Justice Dept. opens investigation into Gray’s death; officers charged
Free Press wire reports | 5/7/2015, 10:23 a.m. | Updated on 5/8/2015, 9:34 a.m.
Whoops, cheers and shouts of “Justice!” erupted on the steps of the War Memorial Building, and in the streets of Baltimore.
Ms. Mosby also said what police described as an illegal switchblade clipped inside Mr. Gray’s pants pocket was actually a legal knife, and provided no justification for his arrest.
Her announcement of the charges came one day after her office received results of a police internal investigation and Mr. Gray’s autopsy report.
“Mr. Gray suffered a severe and critical neck injury as a result of being handcuffed, shackled by his feet and unrestrained inside of the BPD wagon,” she said.
The stiffest charge — second-degree murder — was filed against officer Caesar F. Goodson Jr., the driver of the police van. He also was charged with three counts of manslaughter and assault.
Lt. Brian W. Rice was charged with manslaughter, assault and false imprisonment. Sgt. Alicia D. White and Officer William G. Porter were charged with manslaughter and assault. Officers Garrett E. Miller and Edward M. Nero and were charged with assault and false imprisonment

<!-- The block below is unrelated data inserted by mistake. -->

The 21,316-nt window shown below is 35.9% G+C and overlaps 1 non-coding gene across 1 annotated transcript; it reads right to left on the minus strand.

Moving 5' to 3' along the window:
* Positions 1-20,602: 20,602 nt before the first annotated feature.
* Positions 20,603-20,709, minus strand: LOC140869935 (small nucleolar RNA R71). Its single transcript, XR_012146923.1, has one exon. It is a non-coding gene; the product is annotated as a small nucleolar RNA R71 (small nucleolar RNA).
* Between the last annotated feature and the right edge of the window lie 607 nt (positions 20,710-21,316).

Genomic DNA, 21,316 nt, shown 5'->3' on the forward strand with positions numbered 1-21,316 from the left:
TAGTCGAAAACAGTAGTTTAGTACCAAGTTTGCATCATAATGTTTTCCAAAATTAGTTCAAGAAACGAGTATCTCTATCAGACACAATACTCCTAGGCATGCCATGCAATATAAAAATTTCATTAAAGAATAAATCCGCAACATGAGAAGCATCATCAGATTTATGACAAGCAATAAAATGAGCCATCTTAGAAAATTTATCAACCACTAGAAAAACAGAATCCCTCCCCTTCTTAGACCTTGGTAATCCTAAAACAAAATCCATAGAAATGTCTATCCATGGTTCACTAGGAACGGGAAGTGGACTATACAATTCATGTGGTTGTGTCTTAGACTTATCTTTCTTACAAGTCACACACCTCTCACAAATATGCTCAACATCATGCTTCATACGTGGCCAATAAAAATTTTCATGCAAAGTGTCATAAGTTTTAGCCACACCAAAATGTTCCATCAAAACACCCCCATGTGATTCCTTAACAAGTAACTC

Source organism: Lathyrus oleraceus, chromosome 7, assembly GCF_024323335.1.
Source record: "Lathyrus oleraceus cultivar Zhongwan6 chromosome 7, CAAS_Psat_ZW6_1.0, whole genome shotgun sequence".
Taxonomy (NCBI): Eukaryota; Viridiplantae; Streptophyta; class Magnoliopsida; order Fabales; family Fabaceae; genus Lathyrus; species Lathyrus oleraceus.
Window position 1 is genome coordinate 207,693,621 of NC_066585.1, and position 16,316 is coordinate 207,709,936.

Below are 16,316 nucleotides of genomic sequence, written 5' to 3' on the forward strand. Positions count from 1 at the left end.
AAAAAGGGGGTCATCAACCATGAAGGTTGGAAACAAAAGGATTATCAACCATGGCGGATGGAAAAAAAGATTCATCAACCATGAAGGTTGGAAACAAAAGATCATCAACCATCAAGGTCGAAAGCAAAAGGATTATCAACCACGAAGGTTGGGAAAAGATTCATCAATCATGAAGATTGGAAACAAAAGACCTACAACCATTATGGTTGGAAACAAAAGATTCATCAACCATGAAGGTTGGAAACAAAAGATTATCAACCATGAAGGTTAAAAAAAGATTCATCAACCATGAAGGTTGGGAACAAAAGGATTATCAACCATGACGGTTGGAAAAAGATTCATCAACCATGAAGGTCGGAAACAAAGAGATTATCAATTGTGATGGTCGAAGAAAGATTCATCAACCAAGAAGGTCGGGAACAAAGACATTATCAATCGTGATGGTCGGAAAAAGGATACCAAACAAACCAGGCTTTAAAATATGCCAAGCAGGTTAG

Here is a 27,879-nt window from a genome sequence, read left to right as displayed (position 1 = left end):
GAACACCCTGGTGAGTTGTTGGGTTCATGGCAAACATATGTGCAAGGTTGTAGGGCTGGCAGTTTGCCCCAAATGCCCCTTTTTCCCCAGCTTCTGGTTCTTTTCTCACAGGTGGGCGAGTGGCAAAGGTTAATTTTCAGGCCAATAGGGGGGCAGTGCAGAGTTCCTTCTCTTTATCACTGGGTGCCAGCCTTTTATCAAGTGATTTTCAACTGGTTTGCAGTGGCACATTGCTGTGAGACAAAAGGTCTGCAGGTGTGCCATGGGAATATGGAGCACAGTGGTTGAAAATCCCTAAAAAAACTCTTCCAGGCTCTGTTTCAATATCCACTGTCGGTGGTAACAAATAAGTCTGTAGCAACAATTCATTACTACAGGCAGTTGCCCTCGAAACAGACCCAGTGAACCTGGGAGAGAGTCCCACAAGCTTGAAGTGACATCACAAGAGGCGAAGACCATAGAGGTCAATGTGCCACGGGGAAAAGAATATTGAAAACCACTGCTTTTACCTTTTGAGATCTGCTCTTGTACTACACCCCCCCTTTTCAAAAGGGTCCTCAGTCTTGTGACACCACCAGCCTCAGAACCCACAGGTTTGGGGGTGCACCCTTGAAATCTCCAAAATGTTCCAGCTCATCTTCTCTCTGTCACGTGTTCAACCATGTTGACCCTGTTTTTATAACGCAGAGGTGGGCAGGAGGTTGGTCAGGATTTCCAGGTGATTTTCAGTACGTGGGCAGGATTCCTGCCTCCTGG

All were charged with misconduct in office. They are free on bond while awaiting trial.
Mr. Goodson, 45, who has been on the force since 1999, is African-American, along with Sgt. White and Officer Porter. Online court records list the race of the other three in a category that includes Caucasians and people of Arab descent.
Officer Goodson faces up to 30 years in prison on the murder charge alone.
Fraternal Order of Police local president Gene Ryan told Ms. Mosby in a letter before the charges were announced that none of the six officers were responsible for Mr. Gray’s death.
Ms. Lynch said the Justice Department will examine the best options to improve the Baltimore Police Department in the aftermath of Mr. Gray’s death.
“We’re going to try to come up with solutions, real solutions for the city of Baltimore to improve this city,” she declared. “That’s is our goal. That is our commitment.”
Ciara Ford, of Baltimore, expressed surprise at the decision to prosecute the officers.
“I’m ecstatic,” she said. “I hope this can restore some peace.”
“It makes you cry,” said her friend, Stephanie Owens of Columbia.